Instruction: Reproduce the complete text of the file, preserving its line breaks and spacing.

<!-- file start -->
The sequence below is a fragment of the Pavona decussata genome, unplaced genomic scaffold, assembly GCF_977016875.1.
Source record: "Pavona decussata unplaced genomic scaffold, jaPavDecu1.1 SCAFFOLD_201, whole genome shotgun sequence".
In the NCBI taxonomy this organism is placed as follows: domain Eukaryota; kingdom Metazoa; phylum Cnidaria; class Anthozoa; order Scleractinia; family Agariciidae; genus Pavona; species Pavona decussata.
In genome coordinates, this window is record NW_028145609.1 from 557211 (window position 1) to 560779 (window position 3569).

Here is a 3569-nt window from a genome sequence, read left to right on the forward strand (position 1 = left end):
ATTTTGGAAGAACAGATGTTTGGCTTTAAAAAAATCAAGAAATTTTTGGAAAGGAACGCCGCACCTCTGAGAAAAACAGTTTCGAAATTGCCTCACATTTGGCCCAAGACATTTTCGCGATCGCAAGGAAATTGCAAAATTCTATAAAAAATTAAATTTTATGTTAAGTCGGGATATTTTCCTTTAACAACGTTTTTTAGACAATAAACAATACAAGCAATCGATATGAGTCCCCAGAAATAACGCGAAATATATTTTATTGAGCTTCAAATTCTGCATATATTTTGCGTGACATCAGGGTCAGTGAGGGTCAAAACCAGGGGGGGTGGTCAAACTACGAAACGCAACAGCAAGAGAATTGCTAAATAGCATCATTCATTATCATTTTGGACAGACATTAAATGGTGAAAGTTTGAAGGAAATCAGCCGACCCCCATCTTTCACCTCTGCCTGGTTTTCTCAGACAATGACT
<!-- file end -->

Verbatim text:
The sequence below is a fragment of the Pavona decussata genome, unplaced genomic scaffold, assembly GCF_977016875.1.
Source record: "Pavona decussata unplaced genomic scaffold, jaPavDecu1.1 SCAFFOLD_201, whole genome shotgun sequence".
In the NCBI taxonomy this organism is placed as follows: domain Eukaryota; kingdom Metazoa; phylum Cnidaria; class Anthozoa; order Scleractinia; family Agariciidae; genus Pavona; species Pavona decussata.
In genome coordinates, this window is record NW_028145609.1 from 557211 (window position 1) to 560779 (window position 3569).

Here is a 3569-nt window from a genome sequence, read left to right on the forward strand (position 1 = left end):
ATTTTGGAAGAACAGATGTTTGGCTTTAAAAAAATCAAGAAATTTTTGGAAAGGAACGCCGCACCTCTGAGAAAAACAGTTTCGAAATTGCCTCACATTTGGCCCAAGACATTTTCGCGATCGCAAGGAAATTGCAAAATTCTATAAAAAATTAAATTTTATGTTAAGTCGGGATATTTTCCTTTAACAACGTTTTTTAGACAATAAACAATACAAGCAATCGATATGAGTCCCCAGAAATAACGCGAAATATATTTTATTGAGCTTCAAATTCTGCATATATTTTGCGTGACATCAGGGTCAGTGAGGGTCAAAACCAGGGGGGGTGGTCAAACTACGAAACGCAACAGCAAGAGAATTGCTAAATAGCATCATTCATTATCATTTTGGACAGACATTAAATGGTGAAAGTTTGAAGGAAATCAGCCGACCCCCATCTTTCACCTCTGCCTGGTTTTCTCAGACAATGACT